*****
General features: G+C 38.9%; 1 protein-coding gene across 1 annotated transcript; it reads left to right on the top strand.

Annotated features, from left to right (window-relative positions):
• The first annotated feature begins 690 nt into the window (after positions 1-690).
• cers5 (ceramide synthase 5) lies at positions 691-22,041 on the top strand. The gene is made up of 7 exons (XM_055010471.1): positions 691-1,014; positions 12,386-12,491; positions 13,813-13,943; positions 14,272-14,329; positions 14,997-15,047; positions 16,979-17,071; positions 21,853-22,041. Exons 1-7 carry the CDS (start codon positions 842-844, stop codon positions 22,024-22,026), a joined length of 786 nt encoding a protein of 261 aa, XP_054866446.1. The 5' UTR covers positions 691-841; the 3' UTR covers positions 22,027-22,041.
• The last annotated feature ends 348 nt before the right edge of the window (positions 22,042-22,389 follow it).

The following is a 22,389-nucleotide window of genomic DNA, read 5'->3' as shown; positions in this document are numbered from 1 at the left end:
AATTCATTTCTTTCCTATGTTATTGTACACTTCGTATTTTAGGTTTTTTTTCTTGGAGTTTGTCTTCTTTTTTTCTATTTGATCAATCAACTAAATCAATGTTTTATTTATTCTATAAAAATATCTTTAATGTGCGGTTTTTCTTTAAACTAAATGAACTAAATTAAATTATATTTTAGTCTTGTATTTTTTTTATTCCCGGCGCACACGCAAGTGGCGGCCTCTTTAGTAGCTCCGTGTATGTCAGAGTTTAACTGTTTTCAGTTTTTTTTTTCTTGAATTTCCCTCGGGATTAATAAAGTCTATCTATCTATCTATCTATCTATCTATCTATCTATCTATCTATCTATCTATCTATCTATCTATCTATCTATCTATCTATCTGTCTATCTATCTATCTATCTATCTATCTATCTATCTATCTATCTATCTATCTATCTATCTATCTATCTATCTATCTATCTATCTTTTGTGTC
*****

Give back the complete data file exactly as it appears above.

General features: G+C 38.9%; 1 protein-coding gene across 1 annotated transcript; it reads left to right on the top strand.

Annotated features, from left to right (window-relative positions):
• The first annotated feature begins 690 nt into the window (after positions 1-690).
• cers5 (ceramide synthase 5) lies at positions 691-22,041 on the top strand. The gene is made up of 7 exons (XM_055010471.1): positions 691-1,014; positions 12,386-12,491; positions 13,813-13,943; positions 14,272-14,329; positions 14,997-15,047; positions 16,979-17,071; positions 21,853-22,041. Exons 1-7 carry the CDS (start codon positions 842-844, stop codon positions 22,024-22,026), a joined length of 786 nt encoding a protein of 261 aa, XP_054866446.1. The 5' UTR covers positions 691-841; the 3' UTR covers positions 22,027-22,041.
• The last annotated feature ends 348 nt before the right edge of the window (positions 22,042-22,389 follow it).

The following is a 22,389-nucleotide window of genomic DNA, read 5'->3' as shown; positions in this document are numbered from 1 at the left end:
AATTCATTTCTTTCCTATGTTATTGTACACTTCGTATTTTAGGTTTTTTTTCTTGGAGTTTGTCTTCTTTTTTTCTATTTGATCAATCAACTAAATCAATGTTTTATTTATTCTATAAAAATATCTTTAATGTGCGGTTTTTCTTTAAACTAAATGAACTAAATTAAATTATATTTTAGTCTTGTATTTTTTTTATTCCCGGCGCACACGCAAGTGGCGGCCTCTTTAGTAGCTCCGTGTATGTCAGAGTTTAACTGTTTTCAGTTTTTTTTTTCTTGAATTTCCCTCGGGATTAATAAAGTCTATCTATCTATCTATCTATCTATCTATCTATCTATCTATCTATCTATCTATCTATCTATCTATCTATCTATCTATCTATCTGTCTATCTATCTATCTATCTATCTATCTATCTATCTATCTATCTATCTATCTATCTATCTATCTATCTATCTATCTATCTATCTTTTGTGTC